It feels good to get back to your roots. When I first started my exploration in photography, I shot mainly consumer colour films, Fuji Superia and Kodak Gold and Ultramax. Kodak Gold is a wonderful film with a rich history going back to the first Kodacolor films released in 1940, and it was improved version Kodacolor-X in 1963. Both of these films used the C-22 process. In 1973 the new C-41 process introduced Kodacolor II. In 1982 the three flavours of Kodacolor-VR came out with 100, 200, and 400 films. Kodak Gold 200, the film I’m reviewing today is the modern version of Kodacolor VR-GRead More →

These days it seems that photography Kickstarter campaigns are a dime a dozen. But the company with the most number of wins under their belt is Lomography. Say what you will about them, they can deliver on their promises. Sometimes it might take a swift kick in the rear-end to get them moving, but they do move. Now I’ve shot a fair number of Lomography films, most are re-rolled and rebranded. Of course, they also encourage production of other film stocks, such as their Berlin and Potsdam films that are both rebrands of ORWO N74 and UN54 films. But they also produce some wild falseRead More →

When you think of all the developers out there, D-76, D-23, HC-110, DK-50, Rodinal, these are all designed specifically for developing standard black & white films, but there is another developer that often flew under the radar mainly because it proved so industry-specific that the home photography wouldn’t even think of using the developer in their own processing. That developer is D-96, originally created by Kodak for use to develop black & white motion picture film. But the average photographer cannot get small quantities of D-96 but that’s where Cinestill stepped in releasing their own version of D96 along with the Film Photography Project. IRead More →

Let’s face it, winter is coming. And I don’t know about you but I love to get out and photograph in the winter, there’s something magical about having snow choaked woods or urban streets in the middle of a snowstorm that calls out to me. But shooting in the snow and cold is not something for the faint of heart, it’s cold, windy, snowy. And your average battery hates the cold weather and often their life is curtailed by the bitterly cold winters we have been having of late. But never fear, I’m going to walk you through my approach to cold weather photography fromRead More →

Last month when I reviewed the classic 105mm f/2.5 Nikon lens I mentioned that I’m a big fan of the 105mm focal length. And while I could use the classic lens on my modern cameras, the smaller size looks funny on my larger autofocus cameras, namely the Nikon F4, F5, and D300. On my first trip to New York City and a visit to B&H Photo resulted in the purchase of this beauty. And immediately did a photoshoot in Central Park with a friend and her then partner. a new version of the classic lens that has more than a few tricks up its sleeve.Read More →

Every so often a film stock will come up out of nowhere and surprise me, and today that film is FilmWashi “D”. Like all films that come out of FilmWashi, Washi D (as I’ll be calling it from now on) they take films out of their normal use and repurpose it for regular photographic duties. In the case of Washi D, it saw creation as a Russian surveillance film. The purpose of the film and what secrets it was designed to capture remains a mystery but because the film has the title ‘project: Sputnik’ on the label makes me think this film would be loadedRead More →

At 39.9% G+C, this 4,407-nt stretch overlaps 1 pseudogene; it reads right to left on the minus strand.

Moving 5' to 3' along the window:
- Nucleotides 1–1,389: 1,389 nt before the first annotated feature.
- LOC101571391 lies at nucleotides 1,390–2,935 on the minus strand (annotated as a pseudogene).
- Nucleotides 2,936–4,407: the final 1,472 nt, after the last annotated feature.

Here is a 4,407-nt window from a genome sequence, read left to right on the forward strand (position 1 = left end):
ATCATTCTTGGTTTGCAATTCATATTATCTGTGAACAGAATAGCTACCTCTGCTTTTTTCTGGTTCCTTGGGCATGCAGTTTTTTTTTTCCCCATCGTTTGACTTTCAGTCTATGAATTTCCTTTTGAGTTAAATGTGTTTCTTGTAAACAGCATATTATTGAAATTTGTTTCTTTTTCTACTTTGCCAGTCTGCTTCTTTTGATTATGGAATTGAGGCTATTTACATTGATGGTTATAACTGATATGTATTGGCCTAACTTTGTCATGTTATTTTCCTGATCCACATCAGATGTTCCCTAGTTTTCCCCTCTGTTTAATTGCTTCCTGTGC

It seems that Lomography is starting to branch out from their usual suppliers. After the release of their Kino line last year with Berlin and Potsdam, which are in fact rebranded (and in the case of the first run of Berlin, re-spooled) ORWO N74 and UN54 respectively it is no surprise that this year they released two new films in their Kino line. But these weren’t the usual fare that I’ve seen from Lomography, it seems they to have jumped on the Ultra-Low bandwagon and release two slow films. The first release, Fantomé is an ASA-8 film with lots of contrast and second is BabylonRead More →

When it comes to Film Washi, I remained initially unsure of hopping onto the wagon of the world’s littlest film company. While some of their initial offerings were paper-based, they began to expand into traditionally based film stocks. Film Washi Type “S” or Washi S as I’ll be calling the film from now on, is not designed for pictorial use at all, even titles or special effects. Washi S is designed for optical recording of sound. Which as you may have already through will produce a high-contrast image. But I will say one thing I am impressed that I got good photos out of theRead More →

When I first started with film development, my world consisted of Kodak products, D-76 and HC-110. The only other developer I used outside of Kodak was Rodinal and Ilfosol 3 (at least at first). Then in 2015, I started reviewing cameras and decided at the same time to explore Ilford more both in film stocks and developers. I stumbled upon two developers that soon became favourites, one of them is Perceptol (which I will review next month) the second is Microphen. While not a developer I use often, it offers fine grain, neutral contrast, and works for both push and pull processing. Technical Details Manufacturer:Read More →

When it comes to 200-Speed films, I don’t have the best view, and usually end up with decent results (Rollei Superpan 200), other times I dislike them entirely. When it comes to Ilford’s offering, SFX 200, it goes in a slightly different direction. See, I have shot SFX a lot more than I initially thought, but it never stuck too much into my film supply mostly because if I need to shoot a 200-Speed film, I’m more likely to pull a 400-Speed film (Tri-X or Fomapan 400) or push a 100-Speed film (TMax 100). See, SFX is fun in the sense that it has anRead More →